What To Do When There’s No Time For Your Emotions

What To Do When There’s No Time For Your Emotions

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Picture this: 

You’ve just turned in a big project with an urgent deadline. You’ve worked really hard on it, and feel good about the work you turned in.

Your boss calls you into their office after reviewing it and says: This wasn’t good enough, you’re going to need to try again

Immediately, you begin to feel a sinking in your chest. Your mind starts swelling with some pretty turbulent emotions – shame, anger, frustration. Here at Stress Reset, we call that entering the Red Zone

You think to yourself: What do they mean it wasn’t good enough?! I worked so hard on that!  

But you can’t do anything about those feelings in that moment. The deadline is still looming, and you need to deliver the revisions right away.

In that moment, you do not have time to really feel those turbulent emotions. You cannot effectively process what you’re feeling, allowing you to exit the Red Zone.

You have to put aside those feelings, sit down at your desk, and try again. 

Oftentimes, this is the reality we face in the workplace. We don’t always have the space to feel the big feelings that show up. 

So what do we do in this kind of moment? When there’s no time to feel, only time to act

You’ve got two paths forward to choose from:

Option one: bury the feelings

You could go home, try to forget about it, and go about your evening.

You could just not do anything about it, and hope for them to go away. 

But, despite your best efforts, they will not go away. 

Those feelings will sit inside of you, waiting for you to pay attention to them. They will fester, and worsen, and eventually begin to affect you in a much more negative way. They may cause you to shut down, over-indulge in food or alcohol, and even experience painful physical symptoms. 

We’ve all found ourselves using this option before – sometimes on purpose, sometimes not. There’s no shame in it!

But there’s a better alternative…

Option two: defer the feelings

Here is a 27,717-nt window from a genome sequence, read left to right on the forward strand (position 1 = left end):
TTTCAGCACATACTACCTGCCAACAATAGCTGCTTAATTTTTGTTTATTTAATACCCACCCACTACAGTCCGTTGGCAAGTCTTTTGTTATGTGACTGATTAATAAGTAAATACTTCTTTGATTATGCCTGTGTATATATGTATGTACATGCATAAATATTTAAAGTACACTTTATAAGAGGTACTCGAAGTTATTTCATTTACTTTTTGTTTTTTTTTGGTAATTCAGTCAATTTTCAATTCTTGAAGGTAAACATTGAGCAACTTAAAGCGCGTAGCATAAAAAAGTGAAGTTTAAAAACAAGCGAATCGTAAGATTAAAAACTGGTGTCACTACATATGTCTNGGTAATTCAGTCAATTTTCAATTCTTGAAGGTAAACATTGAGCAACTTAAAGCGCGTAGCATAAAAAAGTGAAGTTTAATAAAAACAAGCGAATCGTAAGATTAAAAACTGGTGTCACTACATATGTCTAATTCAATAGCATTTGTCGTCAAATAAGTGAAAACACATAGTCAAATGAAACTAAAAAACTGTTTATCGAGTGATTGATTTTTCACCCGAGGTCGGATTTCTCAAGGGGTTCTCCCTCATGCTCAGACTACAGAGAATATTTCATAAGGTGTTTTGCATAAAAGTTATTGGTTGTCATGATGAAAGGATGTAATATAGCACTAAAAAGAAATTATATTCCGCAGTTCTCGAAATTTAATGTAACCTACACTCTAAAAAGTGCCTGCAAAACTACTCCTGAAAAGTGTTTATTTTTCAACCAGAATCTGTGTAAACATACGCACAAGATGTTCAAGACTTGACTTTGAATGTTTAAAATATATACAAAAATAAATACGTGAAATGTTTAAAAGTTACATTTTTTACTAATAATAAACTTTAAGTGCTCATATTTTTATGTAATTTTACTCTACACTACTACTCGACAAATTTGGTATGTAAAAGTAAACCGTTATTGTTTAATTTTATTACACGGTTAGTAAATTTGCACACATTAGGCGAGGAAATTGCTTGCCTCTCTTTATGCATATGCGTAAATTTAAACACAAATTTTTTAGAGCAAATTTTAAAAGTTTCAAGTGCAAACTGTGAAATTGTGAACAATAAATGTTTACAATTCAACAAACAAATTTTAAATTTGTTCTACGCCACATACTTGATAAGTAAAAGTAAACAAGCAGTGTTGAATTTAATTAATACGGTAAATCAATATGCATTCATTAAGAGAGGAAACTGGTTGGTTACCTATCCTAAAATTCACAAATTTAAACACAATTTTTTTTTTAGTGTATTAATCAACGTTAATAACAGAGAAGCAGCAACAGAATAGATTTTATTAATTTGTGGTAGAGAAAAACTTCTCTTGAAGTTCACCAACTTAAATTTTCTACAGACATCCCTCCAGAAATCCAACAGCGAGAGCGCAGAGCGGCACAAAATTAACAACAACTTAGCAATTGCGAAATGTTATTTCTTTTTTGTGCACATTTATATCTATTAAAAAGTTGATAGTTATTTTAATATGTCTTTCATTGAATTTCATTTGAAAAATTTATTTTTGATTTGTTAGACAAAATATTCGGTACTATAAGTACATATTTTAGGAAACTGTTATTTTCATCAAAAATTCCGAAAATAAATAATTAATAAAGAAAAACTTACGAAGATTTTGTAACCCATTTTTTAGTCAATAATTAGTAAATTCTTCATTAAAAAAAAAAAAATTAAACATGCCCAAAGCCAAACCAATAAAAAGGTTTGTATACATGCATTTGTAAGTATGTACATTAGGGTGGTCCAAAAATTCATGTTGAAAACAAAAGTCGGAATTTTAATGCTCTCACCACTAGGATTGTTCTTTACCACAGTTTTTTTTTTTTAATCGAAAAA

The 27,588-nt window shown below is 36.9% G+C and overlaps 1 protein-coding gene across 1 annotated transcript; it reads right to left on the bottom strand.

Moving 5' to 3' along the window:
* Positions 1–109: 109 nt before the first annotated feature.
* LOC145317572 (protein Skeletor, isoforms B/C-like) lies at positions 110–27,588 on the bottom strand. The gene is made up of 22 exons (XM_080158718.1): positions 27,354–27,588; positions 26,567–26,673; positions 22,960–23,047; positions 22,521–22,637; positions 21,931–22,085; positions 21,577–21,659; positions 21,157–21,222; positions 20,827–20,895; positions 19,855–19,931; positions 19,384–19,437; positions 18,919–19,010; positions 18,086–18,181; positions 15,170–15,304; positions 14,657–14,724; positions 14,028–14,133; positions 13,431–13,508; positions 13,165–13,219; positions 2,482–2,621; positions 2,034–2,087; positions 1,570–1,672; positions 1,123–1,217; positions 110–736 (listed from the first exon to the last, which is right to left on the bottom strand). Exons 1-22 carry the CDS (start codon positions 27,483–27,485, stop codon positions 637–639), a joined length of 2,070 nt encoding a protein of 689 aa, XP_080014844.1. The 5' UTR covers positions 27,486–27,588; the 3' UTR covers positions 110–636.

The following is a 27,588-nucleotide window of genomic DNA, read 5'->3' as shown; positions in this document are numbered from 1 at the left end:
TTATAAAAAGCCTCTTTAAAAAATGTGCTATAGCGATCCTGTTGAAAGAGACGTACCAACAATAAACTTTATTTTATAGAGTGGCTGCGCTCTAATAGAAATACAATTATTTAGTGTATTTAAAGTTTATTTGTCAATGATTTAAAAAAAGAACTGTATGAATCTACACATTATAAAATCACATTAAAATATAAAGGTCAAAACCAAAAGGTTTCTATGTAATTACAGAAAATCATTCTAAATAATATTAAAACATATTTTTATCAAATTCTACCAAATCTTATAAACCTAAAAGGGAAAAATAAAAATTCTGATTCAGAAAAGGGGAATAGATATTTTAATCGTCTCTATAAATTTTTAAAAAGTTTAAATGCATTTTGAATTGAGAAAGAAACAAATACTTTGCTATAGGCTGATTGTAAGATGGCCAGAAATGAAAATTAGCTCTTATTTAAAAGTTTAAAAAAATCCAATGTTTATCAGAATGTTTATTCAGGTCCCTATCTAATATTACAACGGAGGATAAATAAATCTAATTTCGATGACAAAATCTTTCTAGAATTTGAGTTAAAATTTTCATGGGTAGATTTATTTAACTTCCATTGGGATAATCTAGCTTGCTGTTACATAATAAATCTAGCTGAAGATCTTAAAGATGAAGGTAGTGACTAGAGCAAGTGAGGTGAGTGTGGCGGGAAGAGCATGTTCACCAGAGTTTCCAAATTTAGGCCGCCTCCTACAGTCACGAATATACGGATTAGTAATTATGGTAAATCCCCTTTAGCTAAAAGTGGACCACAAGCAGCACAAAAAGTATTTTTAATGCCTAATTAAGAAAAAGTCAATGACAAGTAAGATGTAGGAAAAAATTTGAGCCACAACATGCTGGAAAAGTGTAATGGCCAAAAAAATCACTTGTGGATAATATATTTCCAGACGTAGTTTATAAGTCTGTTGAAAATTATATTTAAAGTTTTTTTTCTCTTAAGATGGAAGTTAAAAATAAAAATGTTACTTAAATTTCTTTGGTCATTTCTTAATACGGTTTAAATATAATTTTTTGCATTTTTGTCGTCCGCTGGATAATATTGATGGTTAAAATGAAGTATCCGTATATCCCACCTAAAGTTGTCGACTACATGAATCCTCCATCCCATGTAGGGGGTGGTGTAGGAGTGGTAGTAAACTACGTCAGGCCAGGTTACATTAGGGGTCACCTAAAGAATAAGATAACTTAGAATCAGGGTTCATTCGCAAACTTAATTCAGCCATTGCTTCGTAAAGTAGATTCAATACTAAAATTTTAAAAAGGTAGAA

It’s important to recognize that this isn’t going to feel good at first. 

You’re going to feel guilty about putting your needs above all else on your list. You might feel selfish, or ashamed. This is inevitable. 

But this means you’re doing it right! 

In this practice, guilt is GOOD. It’s a sign you’re on the right path. It means you’re changing a behavior that does not serve you anymore. 

The alternative – what you’re probably feeling right now – would be burnout, anxiety, and chronic overwhelm. You deserve to feel better than that! 

But if you feel yourself struggling to push through the guilt of putting yourself first, seek support. 

Find someone who will remind you that you’ve put yourself on your list. Someone who will celebrate you for doing so, and push you to follow through.

Embrace the spaciousness

Think about this option like pressing pause on the emotions.

You’re not stopping them completely… You’re simply making the conscious decision to return to them later. 

Consciously pausing these emotions isn’t inherently a bad thing – it’s a great tool for being able to experience a big moment without letting it derail you – but you cannot forget to circle back to those feelings later. 

Because they will not forget about you! 

So what does that look like? 

For some, it might be simply sitting down on the couch and closing your eyes. Letting the emotions move through you.

For others, it might involve journaling.  Working out. Or talking about it with a loved one.

Whatever the feel-good action might be, the intent is to consciously metabolize the experience that you had and move on with your life.

Here at the Stress Reset, we create an empowering space for you to process your emotions in a healthy way – promoting emotional health, emotional regulation, and emotional intelligence. This, in turn, creates the space for you to better honor yourself, others, and the situation at hand.